Recent FMA Blog Posts
This is a feed of featured blog posts from FMA users. Blog on, bloggers!
CodesAndNotes on 03/27/2017 at 12:37AM
How I came across the Free Music Archive is, I was searching for this tune I heard in a YouTube video, from The Custodian Of Records. Out of curiosity I started looking at what else this "FMA" site was proposing and... well you can guess what happened! But FMA not only was a great discovery: it actually pushed me into searching for netlabels on the web. To this day, I rarely listen to anything that is not from a netlabel, with only a few exceptions (Benjamin Clementine for one. Has anyone checked that man? He's incredible!).
So I spend my days listening to FMA while I code for a living, and often leave comments when I'm impressed by the talent and creativity of the artists on display. When Cheyenne invited me to post mixes on FMA, I decided I wanted to pay homage to these three years of discovery. My only worry was choice!
Hope you enjoy them! I obviously had to stop somewhere, and yet there is so much more I wanted to include in there. For example, there’s a lot of excellent post-rock, shoegaze and metal work that I’m really starting to get into. Maybe for another mix?
Until then… Cheers!
TAGGED AS:mixtapes playlists
cheyenne_h on 03/20/2017 at 11:57AM
Monplaisir is a man of many bands, and if you've ever cruised through the Public Domain offerings at FMA, you're likely to have encountered a project or two of his! He is devoted to sharing his music as openly as possible with a CC0 license, which allows for any type of re-use, and is internationally recognized as being dedicated to the public domain. Of course, it doesn't hurt to give credit when you use a Public Domain track, but there are no limitations to what you can use this music for. You can find some "Best Of" tracks in this collection: "Let's Hear That Crap!"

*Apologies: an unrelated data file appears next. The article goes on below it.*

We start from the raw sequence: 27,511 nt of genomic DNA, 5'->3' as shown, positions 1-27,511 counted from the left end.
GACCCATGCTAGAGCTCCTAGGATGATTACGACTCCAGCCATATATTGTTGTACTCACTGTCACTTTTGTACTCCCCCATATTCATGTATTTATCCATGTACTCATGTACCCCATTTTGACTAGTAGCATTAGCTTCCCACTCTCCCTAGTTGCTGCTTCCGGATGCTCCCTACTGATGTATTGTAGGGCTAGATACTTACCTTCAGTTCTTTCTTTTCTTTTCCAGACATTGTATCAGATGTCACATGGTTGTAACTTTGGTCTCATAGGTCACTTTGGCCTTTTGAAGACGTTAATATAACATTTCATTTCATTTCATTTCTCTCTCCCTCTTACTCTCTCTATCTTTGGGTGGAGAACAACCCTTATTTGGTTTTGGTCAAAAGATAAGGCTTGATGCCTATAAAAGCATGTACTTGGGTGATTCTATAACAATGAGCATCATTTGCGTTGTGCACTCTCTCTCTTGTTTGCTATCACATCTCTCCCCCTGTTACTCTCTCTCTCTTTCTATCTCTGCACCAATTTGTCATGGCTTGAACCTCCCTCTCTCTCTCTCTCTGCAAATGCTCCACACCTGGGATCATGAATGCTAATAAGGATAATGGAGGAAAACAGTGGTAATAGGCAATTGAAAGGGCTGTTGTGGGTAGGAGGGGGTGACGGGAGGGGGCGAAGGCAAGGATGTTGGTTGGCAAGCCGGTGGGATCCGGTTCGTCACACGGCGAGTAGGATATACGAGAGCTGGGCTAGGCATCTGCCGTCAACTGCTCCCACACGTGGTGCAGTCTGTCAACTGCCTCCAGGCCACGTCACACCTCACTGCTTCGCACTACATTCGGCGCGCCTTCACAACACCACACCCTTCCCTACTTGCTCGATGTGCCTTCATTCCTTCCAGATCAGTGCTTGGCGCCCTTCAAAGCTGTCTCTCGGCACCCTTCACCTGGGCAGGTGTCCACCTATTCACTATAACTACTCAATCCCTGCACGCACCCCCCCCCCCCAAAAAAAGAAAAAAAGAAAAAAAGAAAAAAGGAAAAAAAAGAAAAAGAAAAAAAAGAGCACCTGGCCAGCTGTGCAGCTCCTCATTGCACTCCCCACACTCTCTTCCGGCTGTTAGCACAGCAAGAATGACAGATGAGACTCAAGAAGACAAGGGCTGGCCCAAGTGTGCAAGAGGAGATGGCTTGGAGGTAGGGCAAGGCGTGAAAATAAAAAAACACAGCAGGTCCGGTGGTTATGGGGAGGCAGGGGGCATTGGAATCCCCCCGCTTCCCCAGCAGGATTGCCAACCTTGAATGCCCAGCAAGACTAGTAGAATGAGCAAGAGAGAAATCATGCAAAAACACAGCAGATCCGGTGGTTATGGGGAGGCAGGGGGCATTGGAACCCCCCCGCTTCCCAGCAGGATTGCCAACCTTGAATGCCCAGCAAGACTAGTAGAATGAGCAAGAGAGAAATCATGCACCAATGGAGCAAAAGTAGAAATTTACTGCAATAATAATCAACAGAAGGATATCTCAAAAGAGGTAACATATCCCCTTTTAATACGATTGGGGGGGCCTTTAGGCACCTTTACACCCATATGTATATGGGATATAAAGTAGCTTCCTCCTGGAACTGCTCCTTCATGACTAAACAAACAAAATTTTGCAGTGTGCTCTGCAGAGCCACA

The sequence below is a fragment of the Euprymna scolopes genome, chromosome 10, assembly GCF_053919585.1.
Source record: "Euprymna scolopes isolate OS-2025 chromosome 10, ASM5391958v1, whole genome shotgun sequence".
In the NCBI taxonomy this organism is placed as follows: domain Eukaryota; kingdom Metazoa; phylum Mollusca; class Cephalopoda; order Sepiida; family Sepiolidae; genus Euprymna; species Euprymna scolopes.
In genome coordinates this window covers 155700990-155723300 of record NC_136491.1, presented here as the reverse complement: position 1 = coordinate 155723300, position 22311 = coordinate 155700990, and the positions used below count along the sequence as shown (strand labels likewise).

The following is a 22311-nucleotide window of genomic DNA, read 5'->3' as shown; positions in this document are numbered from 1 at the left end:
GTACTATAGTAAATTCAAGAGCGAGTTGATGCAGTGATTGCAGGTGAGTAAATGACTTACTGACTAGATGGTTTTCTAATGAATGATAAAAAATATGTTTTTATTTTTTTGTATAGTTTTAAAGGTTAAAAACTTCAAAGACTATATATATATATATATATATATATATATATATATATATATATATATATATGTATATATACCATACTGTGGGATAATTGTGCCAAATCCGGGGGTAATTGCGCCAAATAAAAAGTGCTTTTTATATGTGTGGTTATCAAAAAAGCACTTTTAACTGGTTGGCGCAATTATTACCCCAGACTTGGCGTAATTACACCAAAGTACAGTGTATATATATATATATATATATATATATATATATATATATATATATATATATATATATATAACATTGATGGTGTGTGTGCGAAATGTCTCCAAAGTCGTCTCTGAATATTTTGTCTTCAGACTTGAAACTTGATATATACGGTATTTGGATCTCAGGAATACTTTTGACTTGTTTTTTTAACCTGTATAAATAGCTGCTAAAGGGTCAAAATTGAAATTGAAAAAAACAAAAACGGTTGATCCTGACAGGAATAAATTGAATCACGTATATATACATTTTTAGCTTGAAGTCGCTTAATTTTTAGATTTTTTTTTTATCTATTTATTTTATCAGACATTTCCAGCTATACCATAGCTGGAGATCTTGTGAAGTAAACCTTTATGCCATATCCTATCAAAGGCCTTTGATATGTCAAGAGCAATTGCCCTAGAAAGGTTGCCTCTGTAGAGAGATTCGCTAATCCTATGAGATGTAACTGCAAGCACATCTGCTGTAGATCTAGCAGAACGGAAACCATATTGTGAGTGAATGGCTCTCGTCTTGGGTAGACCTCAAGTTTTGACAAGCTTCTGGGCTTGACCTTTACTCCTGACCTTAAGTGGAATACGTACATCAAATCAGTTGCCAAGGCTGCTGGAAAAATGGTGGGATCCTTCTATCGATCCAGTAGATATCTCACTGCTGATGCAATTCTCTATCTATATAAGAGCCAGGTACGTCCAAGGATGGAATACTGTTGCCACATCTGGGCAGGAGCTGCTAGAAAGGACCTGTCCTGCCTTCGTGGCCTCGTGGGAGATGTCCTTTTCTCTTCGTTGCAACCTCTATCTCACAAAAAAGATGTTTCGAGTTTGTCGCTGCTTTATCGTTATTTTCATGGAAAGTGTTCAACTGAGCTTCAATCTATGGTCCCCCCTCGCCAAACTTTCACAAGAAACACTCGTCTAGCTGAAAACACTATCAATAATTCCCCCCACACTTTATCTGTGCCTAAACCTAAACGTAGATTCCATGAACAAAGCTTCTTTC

FMA: Tell me about your music projects on the FMA - you have a few. (Monplaisir, Alpha Hydrae, Komiku, etc). Do they each represent a different style or approach to music?
Monplaisir: I've started producing music under the name of Alpha Hydrae and after few years the name became boring so I've changed to Monplaisir. Monplaisir is like my nickname for everything that fit in noise rock/folk, Komiku is dedicated for the soundtrack of videogames that don't exist which can have some similarities with work under the Monplaisir nickname, Demoiselle Döner is for harshnoise/remix/cold electro, BG du 72 is french noisy songs about love and kindness. With this, I've some bands, SUMMER, frontwave/noise rock, Cuicuitte, a brut folk band with my friend Otite Noire, Pas Dans Le Cul Aujourd'hui, a heavy noise & guitar band, U-Man, improvised french songs... All those names are different ways to approach the music and reach the flow.